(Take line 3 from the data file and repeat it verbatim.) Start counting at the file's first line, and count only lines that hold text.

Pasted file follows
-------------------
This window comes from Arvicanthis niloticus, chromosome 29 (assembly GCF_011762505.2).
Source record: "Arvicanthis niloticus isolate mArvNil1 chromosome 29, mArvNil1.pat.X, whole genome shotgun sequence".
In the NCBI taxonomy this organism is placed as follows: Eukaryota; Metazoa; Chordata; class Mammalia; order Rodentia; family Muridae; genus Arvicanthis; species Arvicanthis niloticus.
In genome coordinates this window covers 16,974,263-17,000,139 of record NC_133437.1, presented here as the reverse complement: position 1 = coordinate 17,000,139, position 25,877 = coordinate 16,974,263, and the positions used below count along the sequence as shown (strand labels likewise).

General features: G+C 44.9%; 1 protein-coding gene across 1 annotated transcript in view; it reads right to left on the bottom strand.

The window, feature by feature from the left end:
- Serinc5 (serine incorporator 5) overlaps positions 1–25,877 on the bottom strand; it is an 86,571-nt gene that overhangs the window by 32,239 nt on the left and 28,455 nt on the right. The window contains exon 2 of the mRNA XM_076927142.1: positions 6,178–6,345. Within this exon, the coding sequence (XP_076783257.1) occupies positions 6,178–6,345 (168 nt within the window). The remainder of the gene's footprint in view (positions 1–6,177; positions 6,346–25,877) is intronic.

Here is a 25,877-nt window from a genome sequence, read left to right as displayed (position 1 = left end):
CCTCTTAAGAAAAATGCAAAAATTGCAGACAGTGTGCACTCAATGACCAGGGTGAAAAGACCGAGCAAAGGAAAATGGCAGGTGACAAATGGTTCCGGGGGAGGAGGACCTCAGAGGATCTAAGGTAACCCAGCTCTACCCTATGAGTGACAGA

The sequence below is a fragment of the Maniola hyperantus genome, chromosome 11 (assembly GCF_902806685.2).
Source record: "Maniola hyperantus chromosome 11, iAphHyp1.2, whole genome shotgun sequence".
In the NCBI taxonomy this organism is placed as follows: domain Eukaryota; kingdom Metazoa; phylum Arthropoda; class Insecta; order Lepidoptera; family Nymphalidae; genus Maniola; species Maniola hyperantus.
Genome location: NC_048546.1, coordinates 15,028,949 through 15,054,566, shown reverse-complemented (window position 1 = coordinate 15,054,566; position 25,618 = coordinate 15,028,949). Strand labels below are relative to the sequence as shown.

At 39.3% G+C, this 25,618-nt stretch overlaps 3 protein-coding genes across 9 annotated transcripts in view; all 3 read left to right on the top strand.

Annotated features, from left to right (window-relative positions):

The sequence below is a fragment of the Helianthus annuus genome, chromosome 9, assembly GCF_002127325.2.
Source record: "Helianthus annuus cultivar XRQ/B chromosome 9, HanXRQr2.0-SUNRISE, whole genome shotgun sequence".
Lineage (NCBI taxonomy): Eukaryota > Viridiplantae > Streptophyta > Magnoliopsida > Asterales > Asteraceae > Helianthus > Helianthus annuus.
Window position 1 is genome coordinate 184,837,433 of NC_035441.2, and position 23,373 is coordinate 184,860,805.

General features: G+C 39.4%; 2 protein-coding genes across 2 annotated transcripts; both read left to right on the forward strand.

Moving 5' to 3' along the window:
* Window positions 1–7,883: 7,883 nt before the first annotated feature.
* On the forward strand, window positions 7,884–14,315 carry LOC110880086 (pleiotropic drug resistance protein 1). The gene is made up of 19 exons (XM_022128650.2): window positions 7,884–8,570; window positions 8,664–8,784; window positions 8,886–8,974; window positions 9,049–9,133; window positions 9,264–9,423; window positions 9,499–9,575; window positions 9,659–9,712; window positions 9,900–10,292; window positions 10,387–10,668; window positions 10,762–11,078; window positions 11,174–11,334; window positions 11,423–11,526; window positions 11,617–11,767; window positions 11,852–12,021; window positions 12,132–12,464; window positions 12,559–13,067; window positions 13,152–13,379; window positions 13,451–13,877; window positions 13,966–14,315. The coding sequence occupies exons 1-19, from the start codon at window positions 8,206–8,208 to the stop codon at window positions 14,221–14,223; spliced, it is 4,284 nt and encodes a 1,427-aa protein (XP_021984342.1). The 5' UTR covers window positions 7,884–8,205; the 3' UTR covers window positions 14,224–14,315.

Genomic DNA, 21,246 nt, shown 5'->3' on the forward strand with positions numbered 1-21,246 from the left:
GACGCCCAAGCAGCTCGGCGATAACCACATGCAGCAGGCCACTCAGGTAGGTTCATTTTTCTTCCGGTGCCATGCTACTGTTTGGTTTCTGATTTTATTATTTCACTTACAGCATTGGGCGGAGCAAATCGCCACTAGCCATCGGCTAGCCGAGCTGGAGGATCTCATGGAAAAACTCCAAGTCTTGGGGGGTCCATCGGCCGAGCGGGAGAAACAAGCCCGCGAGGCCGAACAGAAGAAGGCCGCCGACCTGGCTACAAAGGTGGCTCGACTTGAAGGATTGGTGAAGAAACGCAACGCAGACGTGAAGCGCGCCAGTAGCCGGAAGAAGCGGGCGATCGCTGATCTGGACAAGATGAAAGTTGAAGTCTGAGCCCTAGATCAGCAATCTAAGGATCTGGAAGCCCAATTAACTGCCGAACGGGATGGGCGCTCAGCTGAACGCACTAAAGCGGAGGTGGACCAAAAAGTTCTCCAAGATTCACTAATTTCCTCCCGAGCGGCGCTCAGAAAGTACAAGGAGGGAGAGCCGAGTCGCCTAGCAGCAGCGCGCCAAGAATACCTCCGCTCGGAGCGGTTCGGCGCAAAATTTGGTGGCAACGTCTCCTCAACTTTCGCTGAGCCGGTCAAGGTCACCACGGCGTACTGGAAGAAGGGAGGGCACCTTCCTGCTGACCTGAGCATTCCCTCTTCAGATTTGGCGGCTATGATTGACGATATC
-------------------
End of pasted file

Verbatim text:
In the NCBI taxonomy this organism is placed as follows: Eukaryota; Metazoa; Chordata; class Mammalia; order Rodentia; family Muridae; genus Arvicanthis; species Arvicanthis niloticus.